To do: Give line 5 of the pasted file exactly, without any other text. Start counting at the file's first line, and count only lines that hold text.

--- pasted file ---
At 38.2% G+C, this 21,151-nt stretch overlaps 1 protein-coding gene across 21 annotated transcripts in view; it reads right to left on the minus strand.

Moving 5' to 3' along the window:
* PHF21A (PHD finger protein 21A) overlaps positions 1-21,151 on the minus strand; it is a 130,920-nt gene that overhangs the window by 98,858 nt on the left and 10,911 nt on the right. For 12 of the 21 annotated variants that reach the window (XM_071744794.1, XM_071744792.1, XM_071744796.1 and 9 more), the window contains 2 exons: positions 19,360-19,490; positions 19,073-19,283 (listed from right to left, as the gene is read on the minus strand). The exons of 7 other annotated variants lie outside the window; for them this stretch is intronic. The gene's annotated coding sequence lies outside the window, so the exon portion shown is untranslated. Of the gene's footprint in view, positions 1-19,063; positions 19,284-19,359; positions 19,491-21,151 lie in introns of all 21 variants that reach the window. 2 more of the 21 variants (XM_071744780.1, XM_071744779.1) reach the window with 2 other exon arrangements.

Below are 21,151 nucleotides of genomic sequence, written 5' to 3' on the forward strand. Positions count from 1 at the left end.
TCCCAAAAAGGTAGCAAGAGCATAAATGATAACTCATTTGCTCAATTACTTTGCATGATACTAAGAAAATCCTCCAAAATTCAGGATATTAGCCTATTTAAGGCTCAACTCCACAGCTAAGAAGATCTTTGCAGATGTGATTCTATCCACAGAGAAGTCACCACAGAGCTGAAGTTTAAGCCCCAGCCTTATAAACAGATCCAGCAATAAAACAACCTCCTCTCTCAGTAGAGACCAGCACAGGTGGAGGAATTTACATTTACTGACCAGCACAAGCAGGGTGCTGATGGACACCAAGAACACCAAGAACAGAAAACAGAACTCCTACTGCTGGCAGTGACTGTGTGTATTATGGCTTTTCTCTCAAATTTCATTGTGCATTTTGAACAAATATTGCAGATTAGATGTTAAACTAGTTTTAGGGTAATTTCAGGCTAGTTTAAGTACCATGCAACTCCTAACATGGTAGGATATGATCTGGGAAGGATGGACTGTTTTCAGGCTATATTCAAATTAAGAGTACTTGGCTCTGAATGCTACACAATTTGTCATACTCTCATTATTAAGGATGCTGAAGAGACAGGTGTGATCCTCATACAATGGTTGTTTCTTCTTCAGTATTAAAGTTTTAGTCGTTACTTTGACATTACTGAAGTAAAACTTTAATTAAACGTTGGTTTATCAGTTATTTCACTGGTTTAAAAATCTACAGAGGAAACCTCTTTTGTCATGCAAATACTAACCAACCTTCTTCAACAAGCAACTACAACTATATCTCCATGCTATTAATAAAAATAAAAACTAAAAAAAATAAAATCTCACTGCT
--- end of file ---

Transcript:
TCCCAAAAAGGTAGCAAGAGCATAAATGATAACTCATTTGCTCAATTACTTTGCATGATACTAAGAAAATCCTCCAAAATTCAGGATATTAGCCTATTTAAGGCTCAACTCCACAGCTAAGAAGATCTTTGCAGATGTGATTCTATCCACAGAGAAGTCACCACAGAGCTGAAGTTTAAGCCCCAGCCTTATAAACAGATCCAGCAATAAAACAACCTCCTCTCTCAGTAGAGACCAGCACAGGTGGAGGAATTTACATTTACTGACCAGCACAAGCAGGGTGCTGATGGACACCAAGAACACCAAGAACAGAAAACAGAACTCCTACTGCTGGCAGTGACTGTGTGTATTATGGCTTTTCTCTCAAATTTCATTGTGCATTTTGAACAAATATTGCAGATTAGATGTTAAACTAGTTTTAGGGTAATTTCAGGCTAGTTTAAGTACCATGCAACTCCTAACATGGTAGGATATGATCTGGGAAGGATGGACTGTTTTCAGGCTATATTCAAATTAAGAGTACTTGGCTCTGAATGCTACACAATTTGTCATACTCTCATTATTAAGGATGCTGAAGAGACAGGTGTGATCCTCATACAATGGTTGTTTCTTCTTCAGTATTAAAGTTTTAGTCGTTACTTTGACATTACTGAAGTAAAACTTTAATTAAACGTTGGTTTATCAGTTATTTCACTGGTTTAAAAATCTACAGAGGAAACCTCTTTTGTCATGCAAATACTAACCAACCTTCTTCAACAAGCAACTACAACTATATCTCCATGCTATTAATAAAAATAAAAACTAAAAAAAATAAAATCTCACTGCT